Older heirloom asparagus varieties are quite hard to find. Conover’s Colossal is available as seed from a few online sources. It was introduced in 1868 by J.M. Thorburn Company of New York, and developed by S.B. Conover. It has green spears tinged with purple, and produces thick stems more than an inch wide.

Similarly hard to find is a French variety Precoce D’Argentuil, Early Purple Argenteuil or some variation of that name listed by the French seedsman Vilmorin-Andrieux in 1885. It has rose-purple-tipped spears with white stalks, excellent taste, and yields from seed relatively quickly. This type was often blanched to produce white spears.

Mary Washington is one of the standard old-timers that was developed in a breeding program specifically for rust resistance in Concord, Massachusetts, around 1910, along with its sister variety Martha Washington. Mary produces good early yields of long green spears of excellent quality. Its tall non-branching habit produces extra-long spears. Through the years, a variety of strains have been produced with slight differences. Mary is available as seed, and probably the only heirloom variety available as crowns.

Purple Passion is a modern open-pollinated variety with burgundy spears and a light green interior. One of its parents was an heirloom discovered in Switzerland. It is sweet and tender with a nutty flavor, and is good for fresh, uncooked eating. Sweet Purple is a similar hybrid variety released around 1997. It is an attractive burgundy-purple color, yielding large tender spears, with noticeable sweet flavor that also makes excellent raw eating.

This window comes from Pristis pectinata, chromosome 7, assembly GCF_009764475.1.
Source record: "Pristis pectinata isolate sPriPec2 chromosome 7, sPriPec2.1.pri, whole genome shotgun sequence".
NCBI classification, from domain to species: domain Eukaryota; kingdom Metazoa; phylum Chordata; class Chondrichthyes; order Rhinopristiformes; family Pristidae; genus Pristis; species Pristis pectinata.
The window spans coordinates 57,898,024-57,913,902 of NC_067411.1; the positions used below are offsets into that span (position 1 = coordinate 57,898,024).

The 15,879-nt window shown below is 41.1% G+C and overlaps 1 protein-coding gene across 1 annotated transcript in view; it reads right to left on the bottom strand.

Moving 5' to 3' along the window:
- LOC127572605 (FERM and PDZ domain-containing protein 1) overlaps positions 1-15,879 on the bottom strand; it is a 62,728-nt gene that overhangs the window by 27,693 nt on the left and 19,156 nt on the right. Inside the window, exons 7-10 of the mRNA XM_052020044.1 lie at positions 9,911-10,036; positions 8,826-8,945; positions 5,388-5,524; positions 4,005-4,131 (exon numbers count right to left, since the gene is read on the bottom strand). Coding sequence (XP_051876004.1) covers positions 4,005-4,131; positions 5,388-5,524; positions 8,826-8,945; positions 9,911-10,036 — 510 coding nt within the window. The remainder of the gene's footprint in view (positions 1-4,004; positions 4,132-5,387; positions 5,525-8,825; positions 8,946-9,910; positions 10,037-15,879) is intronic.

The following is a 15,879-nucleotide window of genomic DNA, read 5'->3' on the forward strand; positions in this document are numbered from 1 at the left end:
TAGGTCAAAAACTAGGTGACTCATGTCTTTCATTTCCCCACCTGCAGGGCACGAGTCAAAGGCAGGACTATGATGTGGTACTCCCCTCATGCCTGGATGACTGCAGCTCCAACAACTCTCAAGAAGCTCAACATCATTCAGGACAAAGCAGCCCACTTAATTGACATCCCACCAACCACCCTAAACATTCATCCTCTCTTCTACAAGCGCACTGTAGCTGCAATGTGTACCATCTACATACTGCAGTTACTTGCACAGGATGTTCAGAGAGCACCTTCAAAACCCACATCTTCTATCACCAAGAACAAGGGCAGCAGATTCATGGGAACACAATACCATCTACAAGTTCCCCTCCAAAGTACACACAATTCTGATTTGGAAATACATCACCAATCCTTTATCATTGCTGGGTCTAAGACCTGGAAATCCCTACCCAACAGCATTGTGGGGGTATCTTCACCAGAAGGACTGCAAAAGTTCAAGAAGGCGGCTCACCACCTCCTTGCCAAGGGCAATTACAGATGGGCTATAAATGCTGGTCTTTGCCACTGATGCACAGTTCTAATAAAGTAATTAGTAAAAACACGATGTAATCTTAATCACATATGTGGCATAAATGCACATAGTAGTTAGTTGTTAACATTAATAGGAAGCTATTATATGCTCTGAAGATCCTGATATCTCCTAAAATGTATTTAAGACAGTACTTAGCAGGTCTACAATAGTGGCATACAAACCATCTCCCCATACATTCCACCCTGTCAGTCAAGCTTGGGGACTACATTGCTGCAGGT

Another modern hybrid is Jersey Knight, which has become a standard variety for gardeners, especially in the North. It was developed by Rutgers University in New Jersey as part of the Jersey series, yielding mostly male plants. It has good resistance to rust, fusarium and crown rot, as well as medium green, large spears with good yields and taste. It grows fairly well in heavy soils. Jersey Giant and Jersey Supreme are similar – both are earlier bearing, and Jersey Giant has purple bracts.

While lacking an appealing name, Viking KB3 is an open-pollinated variety that is considered very hardy yet will perform well in hot, dry areas. It has good yields and does produce female plants. Another performer in warm climates with a lackluster name is UC 157, developed at the University of California at Riverside. It has good yields, green spears, and is disease resistant. This variety is not suitable for cold climates, being hardy only to Zone 6.

One strategy for the kitchen garden is to plant a bed of heirloom asparagus and a bed of hybrid. That way you get the best of both worlds and can try your hand at seed-raised plants. And if you raise enough heirloom plants, you can even spread some history to your neighbors.


Lawrence Davis-Hollander is an ethnobotanist, plantsman and gardener, former director and founder of the Eastern Native Seed Conservancy, and currently a contributor to Dandelion Gardening Arts in Norfolk, Connecticut.